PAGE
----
Our CrazyFlie needs to be able to avoid obstacles, execute velocity commands, sense gas, and estimate the other agent’s position in its own frame. For navigation, we added the flow deck and laser rangers, whereas for gas sensing we used a TGS8100 gas sensor that was used on a CrazyFlie before in previous work . The sensor is lightweight and inexpensive, but accurately estimating gas concentrations can be difficult because of its size. It tends to drift and needs time to recover after a spike in concentration is observed. Another thing we noticed is that it is possible to break them, a crash can definitely destroy the sensor.
To estimate the relative position between agents, we use a Decawave Ultra-Wideband (UWB) module and communicate states, as proposed in . We also use the UWB module to communicate gas information between agents and collaboratively seek the source. The complete configuration is visible below.
Evaluation in Simulation
After we optimized the parameters of our model using Swarmulator and AutoGDM, and of course trying many different versions of our algorithm, we ended up with the final Sniffy Bug algorithm. Below is a video that shows evolved Sniffy Bug evaluated in six different environments. The red dots are an agent’s personal target waypoint, whereas the yellow dot is the best-known position for the swarm.
Simulation showed that Sniffy Bug is effective at locating the gas source in randomly generated environments. The drones successfully collaborate by means of PSO.
Real Flight Testing
After observing Sniffy Bug in simulation we were optimistic, but unsure about performance in real life. First, inspired by previous works, we disperse alcohol through the air by placing liquid alcohol into a can which is then dispersed using a computer fan.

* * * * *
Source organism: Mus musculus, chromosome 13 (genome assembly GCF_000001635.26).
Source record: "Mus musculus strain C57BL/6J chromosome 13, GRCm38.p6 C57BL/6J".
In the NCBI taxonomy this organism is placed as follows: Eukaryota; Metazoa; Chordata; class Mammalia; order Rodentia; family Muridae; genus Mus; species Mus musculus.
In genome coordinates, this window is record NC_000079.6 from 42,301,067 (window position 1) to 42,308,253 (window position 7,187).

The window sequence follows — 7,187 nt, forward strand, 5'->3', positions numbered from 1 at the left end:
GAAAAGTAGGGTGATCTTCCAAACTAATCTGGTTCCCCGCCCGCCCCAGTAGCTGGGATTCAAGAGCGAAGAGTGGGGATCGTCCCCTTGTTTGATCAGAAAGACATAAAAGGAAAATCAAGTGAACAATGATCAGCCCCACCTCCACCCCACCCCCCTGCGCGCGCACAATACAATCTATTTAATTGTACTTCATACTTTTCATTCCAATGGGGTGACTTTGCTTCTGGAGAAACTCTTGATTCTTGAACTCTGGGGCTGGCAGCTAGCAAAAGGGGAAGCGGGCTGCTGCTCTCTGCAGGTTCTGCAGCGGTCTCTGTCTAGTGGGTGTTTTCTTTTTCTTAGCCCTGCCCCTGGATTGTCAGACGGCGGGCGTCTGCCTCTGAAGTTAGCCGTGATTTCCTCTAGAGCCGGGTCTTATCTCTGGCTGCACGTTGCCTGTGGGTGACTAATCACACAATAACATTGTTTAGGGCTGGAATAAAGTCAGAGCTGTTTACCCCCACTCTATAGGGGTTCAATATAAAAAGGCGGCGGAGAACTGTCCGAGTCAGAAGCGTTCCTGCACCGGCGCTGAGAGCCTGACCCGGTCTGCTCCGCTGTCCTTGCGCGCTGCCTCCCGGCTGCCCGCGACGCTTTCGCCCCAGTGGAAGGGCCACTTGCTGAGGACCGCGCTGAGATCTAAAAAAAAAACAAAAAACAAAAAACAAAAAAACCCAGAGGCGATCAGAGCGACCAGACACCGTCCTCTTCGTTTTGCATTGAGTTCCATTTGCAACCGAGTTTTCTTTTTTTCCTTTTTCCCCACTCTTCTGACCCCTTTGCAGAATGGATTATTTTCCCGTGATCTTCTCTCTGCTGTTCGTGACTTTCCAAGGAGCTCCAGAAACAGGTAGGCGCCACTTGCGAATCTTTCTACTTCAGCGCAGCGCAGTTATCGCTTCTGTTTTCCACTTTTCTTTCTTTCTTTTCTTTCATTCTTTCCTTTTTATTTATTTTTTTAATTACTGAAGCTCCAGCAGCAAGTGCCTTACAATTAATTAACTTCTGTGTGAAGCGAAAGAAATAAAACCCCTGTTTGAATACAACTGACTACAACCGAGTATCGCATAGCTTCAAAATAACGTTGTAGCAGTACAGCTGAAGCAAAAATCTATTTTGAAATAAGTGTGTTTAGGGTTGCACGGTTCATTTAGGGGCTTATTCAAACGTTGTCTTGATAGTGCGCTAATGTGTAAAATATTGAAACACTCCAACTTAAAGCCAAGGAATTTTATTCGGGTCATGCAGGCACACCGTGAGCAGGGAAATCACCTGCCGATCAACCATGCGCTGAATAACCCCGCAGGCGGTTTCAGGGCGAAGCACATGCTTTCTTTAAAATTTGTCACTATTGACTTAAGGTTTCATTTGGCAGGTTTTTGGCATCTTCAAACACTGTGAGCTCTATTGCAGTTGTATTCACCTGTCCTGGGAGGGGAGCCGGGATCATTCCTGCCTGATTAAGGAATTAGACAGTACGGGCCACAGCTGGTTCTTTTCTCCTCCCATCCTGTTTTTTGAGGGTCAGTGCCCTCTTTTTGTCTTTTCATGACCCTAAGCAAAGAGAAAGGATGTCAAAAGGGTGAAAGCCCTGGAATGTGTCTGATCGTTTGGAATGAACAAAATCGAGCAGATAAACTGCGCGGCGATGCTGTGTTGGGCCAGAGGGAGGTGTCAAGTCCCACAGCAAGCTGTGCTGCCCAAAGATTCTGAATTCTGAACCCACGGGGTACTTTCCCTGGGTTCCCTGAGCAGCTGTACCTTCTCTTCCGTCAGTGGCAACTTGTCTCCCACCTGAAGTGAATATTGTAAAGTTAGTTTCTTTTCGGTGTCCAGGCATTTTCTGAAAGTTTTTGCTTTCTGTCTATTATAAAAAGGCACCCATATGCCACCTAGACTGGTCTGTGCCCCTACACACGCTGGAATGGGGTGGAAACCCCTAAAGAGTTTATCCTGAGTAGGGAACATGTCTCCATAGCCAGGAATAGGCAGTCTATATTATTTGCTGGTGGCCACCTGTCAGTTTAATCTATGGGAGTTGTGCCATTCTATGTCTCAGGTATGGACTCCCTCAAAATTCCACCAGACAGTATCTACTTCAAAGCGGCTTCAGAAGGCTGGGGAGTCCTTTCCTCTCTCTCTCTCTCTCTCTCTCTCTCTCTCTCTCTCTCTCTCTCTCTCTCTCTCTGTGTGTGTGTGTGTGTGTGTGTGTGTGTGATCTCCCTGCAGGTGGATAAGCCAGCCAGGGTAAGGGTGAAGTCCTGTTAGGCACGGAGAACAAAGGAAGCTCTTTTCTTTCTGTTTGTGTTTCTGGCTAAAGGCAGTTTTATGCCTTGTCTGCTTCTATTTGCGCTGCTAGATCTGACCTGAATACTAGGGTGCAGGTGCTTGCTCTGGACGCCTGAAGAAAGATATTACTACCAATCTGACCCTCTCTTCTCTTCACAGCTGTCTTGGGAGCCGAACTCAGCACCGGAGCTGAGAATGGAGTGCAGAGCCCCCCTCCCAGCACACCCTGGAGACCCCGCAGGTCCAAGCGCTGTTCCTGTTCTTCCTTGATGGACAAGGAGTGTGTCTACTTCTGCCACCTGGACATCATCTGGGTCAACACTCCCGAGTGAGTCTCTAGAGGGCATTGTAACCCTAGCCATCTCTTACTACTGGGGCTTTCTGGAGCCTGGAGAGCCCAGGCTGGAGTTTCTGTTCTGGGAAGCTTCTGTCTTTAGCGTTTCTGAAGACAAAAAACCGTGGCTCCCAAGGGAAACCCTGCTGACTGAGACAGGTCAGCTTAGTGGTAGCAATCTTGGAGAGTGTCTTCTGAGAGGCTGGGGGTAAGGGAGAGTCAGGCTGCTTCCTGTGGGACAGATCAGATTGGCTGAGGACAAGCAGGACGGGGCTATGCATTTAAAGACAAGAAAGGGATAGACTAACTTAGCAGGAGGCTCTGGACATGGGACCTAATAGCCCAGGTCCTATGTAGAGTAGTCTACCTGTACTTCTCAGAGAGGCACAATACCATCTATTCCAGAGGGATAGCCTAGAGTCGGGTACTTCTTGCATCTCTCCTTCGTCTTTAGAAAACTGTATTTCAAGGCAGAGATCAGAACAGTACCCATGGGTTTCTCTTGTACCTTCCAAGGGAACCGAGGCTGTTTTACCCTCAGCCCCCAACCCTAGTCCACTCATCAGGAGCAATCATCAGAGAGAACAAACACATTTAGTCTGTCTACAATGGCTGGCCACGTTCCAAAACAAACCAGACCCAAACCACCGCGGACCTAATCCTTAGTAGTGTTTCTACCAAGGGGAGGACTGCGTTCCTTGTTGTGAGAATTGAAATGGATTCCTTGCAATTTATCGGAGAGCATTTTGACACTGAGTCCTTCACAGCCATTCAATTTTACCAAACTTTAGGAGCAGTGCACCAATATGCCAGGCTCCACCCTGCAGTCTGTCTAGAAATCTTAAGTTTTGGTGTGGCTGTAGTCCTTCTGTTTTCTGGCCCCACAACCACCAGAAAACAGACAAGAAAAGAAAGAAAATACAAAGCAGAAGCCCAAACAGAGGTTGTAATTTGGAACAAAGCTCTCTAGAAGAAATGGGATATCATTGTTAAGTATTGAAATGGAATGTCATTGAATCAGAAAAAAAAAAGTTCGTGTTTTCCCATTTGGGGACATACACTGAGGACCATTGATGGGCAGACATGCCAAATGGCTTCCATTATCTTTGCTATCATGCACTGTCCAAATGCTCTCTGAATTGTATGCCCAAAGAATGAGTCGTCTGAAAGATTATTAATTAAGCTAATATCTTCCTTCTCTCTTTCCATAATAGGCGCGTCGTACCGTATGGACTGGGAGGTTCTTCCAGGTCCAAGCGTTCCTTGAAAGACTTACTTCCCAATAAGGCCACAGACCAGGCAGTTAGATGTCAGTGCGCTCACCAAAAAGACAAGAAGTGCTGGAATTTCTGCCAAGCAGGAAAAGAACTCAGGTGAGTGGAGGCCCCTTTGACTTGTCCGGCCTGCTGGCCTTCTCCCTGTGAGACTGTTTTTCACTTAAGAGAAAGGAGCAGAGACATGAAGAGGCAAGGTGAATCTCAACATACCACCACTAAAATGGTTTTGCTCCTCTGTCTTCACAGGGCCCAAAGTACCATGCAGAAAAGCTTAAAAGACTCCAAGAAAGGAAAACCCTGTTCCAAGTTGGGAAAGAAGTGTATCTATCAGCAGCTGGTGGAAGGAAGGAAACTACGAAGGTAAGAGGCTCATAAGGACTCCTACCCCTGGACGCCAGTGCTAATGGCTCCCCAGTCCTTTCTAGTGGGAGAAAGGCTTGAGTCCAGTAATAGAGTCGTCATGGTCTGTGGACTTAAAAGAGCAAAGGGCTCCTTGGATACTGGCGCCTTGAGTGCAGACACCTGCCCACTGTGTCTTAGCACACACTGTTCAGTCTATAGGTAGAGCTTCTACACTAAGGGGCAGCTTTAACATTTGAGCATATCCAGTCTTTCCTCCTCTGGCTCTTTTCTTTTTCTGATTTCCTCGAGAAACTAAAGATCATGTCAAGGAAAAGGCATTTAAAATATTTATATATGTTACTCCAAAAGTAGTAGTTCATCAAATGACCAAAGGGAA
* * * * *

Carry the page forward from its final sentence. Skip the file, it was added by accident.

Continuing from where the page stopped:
We test Sniffy Bug in our flight arena of size 10 x 10 meters with large obstacles that are shaped like walls and orange poles. The image below shows four flight tests of Sniffy Bug in cluttered environments, flying fully autonomously, i.e., without the help from any external infrastructure.
In the total of 24 runs we executed, we compared Sniffy Bug with manually selected and evolved parameters. The figure below shows that the evolved parameters are more efficient in locating the source as compared to the manual parameters.
This does not only show that our system can successfully locate a gas source in challenging environments, but it also demonstrates the usefulness of the simulation pipeline. The parameters that were learned in simulation yield a high-performance model, validating the environment generation, randomization, and gas modeling parts of our pipeline.
Conclusion and Discussion
With this work, we believe we have made an important step towards swarms of gas-seeking drones. The proposed solution is shown to work in real flight tests with obstacles, and without any external systems to help in localization or communication. We believe this methodology can be extended to larger environments or even to 3 dimensions, since PSO is a robust, multi-dimensional heuristic search method. Moreover, we hope that AutoGDM will help the community to better compare gas seeking algorithms, and to more easily learn parameters or models in simulation, and deploy them in the real world.